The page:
Last year, the Moon Jae-in administration tried to help experts at U.S. foreign policy think tanks in Washington better understand Seoul’s plan to increase inter-Korean economic cooperation. However, it is said that South Korean diplomats had hard times making appointments with some high-profile U.S. experts due to their apathetic reactions.
Korean Peninsula experts in Washington often take senior position in U.S. administrations. Many others served U.S. administrations before moving to think tanks. They frequently provide policy advice for Department of State officials, including U.S. Special Representative for North Korea Stephen Biegun, exchanging in-depth information and influencing policy directions.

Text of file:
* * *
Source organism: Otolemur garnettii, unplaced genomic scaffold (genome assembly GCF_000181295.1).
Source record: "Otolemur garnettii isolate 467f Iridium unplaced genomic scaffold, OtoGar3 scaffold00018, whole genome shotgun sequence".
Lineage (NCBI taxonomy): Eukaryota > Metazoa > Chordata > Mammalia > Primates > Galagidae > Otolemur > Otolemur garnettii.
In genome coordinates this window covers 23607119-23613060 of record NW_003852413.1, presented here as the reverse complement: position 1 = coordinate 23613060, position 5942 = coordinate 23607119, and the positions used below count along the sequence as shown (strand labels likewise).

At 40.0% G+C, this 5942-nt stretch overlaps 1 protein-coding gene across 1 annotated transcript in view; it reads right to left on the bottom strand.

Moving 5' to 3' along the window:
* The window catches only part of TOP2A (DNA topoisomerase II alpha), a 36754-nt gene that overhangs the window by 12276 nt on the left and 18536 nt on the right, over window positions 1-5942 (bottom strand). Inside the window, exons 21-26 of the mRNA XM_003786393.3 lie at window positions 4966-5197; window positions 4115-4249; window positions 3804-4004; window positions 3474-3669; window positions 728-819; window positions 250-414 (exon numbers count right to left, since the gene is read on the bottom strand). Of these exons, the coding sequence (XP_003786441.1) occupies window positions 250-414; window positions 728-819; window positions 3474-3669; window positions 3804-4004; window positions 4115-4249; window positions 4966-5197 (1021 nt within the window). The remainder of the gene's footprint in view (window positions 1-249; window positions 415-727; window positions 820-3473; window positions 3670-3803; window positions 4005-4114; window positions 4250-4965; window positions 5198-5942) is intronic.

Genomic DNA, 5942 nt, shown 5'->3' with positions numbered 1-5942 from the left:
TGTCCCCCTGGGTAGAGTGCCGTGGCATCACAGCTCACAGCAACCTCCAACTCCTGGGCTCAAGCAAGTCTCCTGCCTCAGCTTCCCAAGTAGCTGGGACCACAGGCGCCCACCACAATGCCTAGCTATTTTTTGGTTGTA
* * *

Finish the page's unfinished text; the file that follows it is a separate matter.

Korean Peninsula experts have also grown in numbers as well. In the past, their themes were limited to relations with Japan and China or nuclear technology. These days, the experts are busy discussing North Korea issues through social media and comments on mainstream media. A think tank official said many of them compete with each other to make their voices heard.
What difference would it make to wine and dine them and hold events for them who have long observed the North Korea nuclear negotiations and say that the U.S. had been deceived by North Korea several times? South Korean diplomats could come empty-handed if they fail to persuade foreign policy experts in Washington who are armed with long accumulated information about North Korea and its negotiating patterns. This is why some experts show cold reactions, saying South Korean diplomats repeat their government’s positions like parrots.
Times have changed. There is no doubt that public diplomacy should be carried out by professionals with expertise in each sector. However, we are concerned that diplomats who have dealt with North Korean nuclear issues are confined in the boundaries of public diplomacy, simply repeating limited messages as demanded by their headquarters in Seoul.